Heart attacks, stroke and Hypertension
The February 2020 Western Maryland Health System Population Health Focus is Heart Attack, Stroke and Hypertension.
What is a heart attack?
A heart attack, also called a myocardial infarction, happens when a part of the heart muscle doesn’t get enough blood. The more time that passes without treatment to restore blood flow, the greater the damage to the heart muscle. Coronary artery disease is the main cause of heart attack. A less common cause is a severe spasm, or sudden contraction, of a coronary artery that can stop blood flow to the heart muscle.
What are the symptoms of heart attack?
The 5 major symptoms of a heart attack are Chest pain or discomfort. Most heart attacks involve discomfort in the center or left side of the chest that lasts for more than a few minutes or that goes away and comes back. The discomfort can feel like uncomfortable pressure, squeezing, fullness, or pain.
Feeling weak, light-headed, or faint. You may also break out into a cold sweat. Pain or discomfort in the jaw, neck, or back. Pain or discomfort in one or both arms or shoulders. Shortness of breath. This often comes along with chest discomfort, but shortness of breath also can happen before chest discomfort.
Other symptoms of a heart attack could include unusual or unexplained tiredness and nausea or vomiting.
Call 9-1-1 if you notice symptoms of a heart attack.
If you notice the symptoms of a heart attack in yourself or someone else, call 9-1-1 immediately. The sooner you get to an emergency room, the sooner you can get treatment to reduce the amount of damage to the heart muscle. At the hospital, health care professionals can run tests to find out if a heart attack is happening and decide the best treatment. In some cases, a heart attack requires cardiopulmonary resuscitation or an electrical shock to the heart to get the heart pumping again. Bystanders trained to use CPR or a defibrillator may be able to help until emergency medical personnel arrive. Remember, the chances of surviving a heart attack are better the sooner emergency treatment begins.
What are the risk factors for heart attack?
Several health conditions, your lifestyle, and your age and family history can increase your risk for heart disease and heart attack. These are called risk factors. About half of all Americans have at least one of the three key risk factors for heart disease: high blood pressure, high blood cholesterol, and smoking.
Some risk factors cannot be controlled, such as your age or family history. But you can take steps to lower your risk by changing the factors you can control.
For more information, visit: https://www.cdc.gov/heartdisease/
A stroke is a sudden disorder of the blood supply to the brain, which can cause irreversible damage and disability. Time is critical when treating strokes. It is always important to identify when the symptoms started. Sometimes treatment may cause harm if given too late. Because treatment is time sensitive and there are many causes of stroke, always ask to be treated at a certified stroke treatment center.
B.E. F.A.S.T. is a way of thinking about signs of stroke. It is also meant to remind us to act quickly when stroke is suspected. Remember, a stroke is an emergency. If a stroke is suspected, call 911.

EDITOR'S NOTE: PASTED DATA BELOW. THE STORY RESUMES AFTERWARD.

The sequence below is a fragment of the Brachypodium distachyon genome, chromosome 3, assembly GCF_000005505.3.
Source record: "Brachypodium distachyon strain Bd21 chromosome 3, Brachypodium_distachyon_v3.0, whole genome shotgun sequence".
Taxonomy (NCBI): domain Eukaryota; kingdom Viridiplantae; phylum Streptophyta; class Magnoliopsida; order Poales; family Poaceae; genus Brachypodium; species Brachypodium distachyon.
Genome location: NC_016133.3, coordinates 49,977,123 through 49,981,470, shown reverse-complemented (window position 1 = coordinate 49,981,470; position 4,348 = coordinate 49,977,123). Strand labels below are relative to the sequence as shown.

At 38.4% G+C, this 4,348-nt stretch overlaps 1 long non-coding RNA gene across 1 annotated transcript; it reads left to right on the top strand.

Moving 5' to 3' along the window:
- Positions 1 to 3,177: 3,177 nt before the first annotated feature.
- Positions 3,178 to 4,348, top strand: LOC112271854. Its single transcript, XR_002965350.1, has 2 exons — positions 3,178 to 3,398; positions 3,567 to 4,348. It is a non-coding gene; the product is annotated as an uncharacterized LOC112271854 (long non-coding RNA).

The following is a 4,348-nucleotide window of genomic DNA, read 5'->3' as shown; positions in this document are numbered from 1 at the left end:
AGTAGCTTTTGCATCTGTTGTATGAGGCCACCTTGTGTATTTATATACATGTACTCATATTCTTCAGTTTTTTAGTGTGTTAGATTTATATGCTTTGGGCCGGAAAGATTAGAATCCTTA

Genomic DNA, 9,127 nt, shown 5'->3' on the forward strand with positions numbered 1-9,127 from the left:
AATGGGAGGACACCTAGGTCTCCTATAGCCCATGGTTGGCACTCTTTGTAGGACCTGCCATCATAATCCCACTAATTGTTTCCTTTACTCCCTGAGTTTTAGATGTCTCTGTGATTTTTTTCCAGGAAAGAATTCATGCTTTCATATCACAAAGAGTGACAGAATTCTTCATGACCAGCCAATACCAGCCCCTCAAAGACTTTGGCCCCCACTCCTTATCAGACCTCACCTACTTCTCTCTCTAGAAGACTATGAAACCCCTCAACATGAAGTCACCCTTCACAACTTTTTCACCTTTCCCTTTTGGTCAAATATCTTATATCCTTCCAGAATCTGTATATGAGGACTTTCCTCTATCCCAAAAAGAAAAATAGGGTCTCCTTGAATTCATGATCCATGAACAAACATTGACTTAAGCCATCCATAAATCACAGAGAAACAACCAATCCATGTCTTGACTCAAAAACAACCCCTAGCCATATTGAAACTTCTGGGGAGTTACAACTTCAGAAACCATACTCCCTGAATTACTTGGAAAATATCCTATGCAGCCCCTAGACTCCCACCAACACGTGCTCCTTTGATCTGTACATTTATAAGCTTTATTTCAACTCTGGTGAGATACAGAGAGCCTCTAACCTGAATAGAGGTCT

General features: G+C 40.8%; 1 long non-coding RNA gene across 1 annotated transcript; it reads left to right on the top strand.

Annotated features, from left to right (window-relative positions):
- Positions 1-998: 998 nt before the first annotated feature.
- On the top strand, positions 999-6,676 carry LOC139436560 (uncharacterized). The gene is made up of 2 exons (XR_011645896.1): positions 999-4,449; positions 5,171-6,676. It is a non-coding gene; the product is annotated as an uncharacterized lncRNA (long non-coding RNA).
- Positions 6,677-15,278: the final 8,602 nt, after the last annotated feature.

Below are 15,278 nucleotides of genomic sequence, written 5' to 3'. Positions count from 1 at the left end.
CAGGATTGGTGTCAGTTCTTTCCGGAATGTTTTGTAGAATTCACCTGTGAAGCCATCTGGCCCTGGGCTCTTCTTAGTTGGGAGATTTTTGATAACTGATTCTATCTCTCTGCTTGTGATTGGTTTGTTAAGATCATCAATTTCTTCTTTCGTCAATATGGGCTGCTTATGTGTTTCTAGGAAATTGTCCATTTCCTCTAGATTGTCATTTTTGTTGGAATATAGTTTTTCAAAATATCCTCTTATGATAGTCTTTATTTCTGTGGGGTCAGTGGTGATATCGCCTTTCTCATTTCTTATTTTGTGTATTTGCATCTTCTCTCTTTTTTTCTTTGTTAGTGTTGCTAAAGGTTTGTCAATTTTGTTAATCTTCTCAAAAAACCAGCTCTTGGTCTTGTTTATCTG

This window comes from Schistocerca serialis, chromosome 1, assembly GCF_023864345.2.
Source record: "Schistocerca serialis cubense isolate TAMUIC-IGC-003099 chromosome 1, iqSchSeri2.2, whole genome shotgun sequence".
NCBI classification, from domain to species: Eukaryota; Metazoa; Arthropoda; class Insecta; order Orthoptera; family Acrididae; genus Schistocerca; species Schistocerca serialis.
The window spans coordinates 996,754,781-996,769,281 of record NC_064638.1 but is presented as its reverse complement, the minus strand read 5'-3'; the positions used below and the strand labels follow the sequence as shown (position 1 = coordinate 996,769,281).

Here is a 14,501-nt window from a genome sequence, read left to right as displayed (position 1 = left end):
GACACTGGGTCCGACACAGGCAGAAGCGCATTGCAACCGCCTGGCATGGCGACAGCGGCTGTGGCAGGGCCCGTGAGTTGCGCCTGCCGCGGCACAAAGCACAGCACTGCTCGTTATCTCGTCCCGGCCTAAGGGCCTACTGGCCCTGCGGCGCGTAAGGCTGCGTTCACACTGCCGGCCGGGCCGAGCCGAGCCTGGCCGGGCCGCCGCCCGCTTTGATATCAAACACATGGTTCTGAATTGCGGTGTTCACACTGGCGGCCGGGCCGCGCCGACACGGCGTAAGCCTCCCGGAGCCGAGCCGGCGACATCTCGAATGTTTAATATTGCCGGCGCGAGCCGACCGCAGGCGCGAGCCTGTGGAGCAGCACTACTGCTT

B: Balance – sudden loss of balance, staggering gait, severe vertigo
E: Eyes – sudden loss of vision in one or both eyes, onset of double vision
F: Face – uneven or drooping face, drooling, ask the patient to smile
A: Arm (leg) – loss of strength or sensation on one side of the body in the arm and/or leg
S: Speech – slurring of speech, difficulty saying words or understanding what is being said, sudden confusion
T: Terrible headache (time) – very severe headache which has maximum intensity within seconds to a minute
For more information on the relationship between strokes and the heart, visit:
High blood pressure increases the risk for heart disease and stroke, two leading causes of death for Americans. High blood pressure is also very common. Tens of millions of adults in the United States have high blood pressure, and many do not have it under control. High blood pressure usually has no symptoms, so the only way to know if you have it is to get your blood pressure measured. Talk with your health care team about how you can manage your blood pressure and lower your risk.
What is blood pressure?
Blood pressure is the pressure of blood pushing against the walls of your arteries. Arteries carry blood from your heart to other parts of your body. Your blood pressure normally rises and falls throughout the day.
What do blood pressure numbers mean?
Blood pressure is measured using two numbers: The first number, called systolic blood pressure, measures the pressure in your arteries when your heart beats. The second number, called diastolic blood pressure, measures the pressure in your arteries when your heart rests between beats. If the measurement reads 120 systolic and 80 diastolic, you would say, “120 over 80,” or write, “120/80 mmHg.”
What are normal blood pressure numbers?
A normal blood pressure level is less than 120/80 mmHg.
What is high blood pressure (hypertension)?
High blood pressure, also called hypertension, is blood pressure that is higher than normal. Your blood pressure changes throughout the day based on your activities. Having blood pressure measures consistently above normal may result in a diagnosis of high blood pressure (or hypertension).
The higher your blood pressure levels, the more risk you have for other health problems. Your health care team can diagnose high blood pressure and make treatment decisions by reviewing your systolic and diastolic blood pressure levels and comparing them to levels found in certain guidelines.
Fore more information on hypertension, visit: https://www.cdc.gov/bloodpressure/index.htm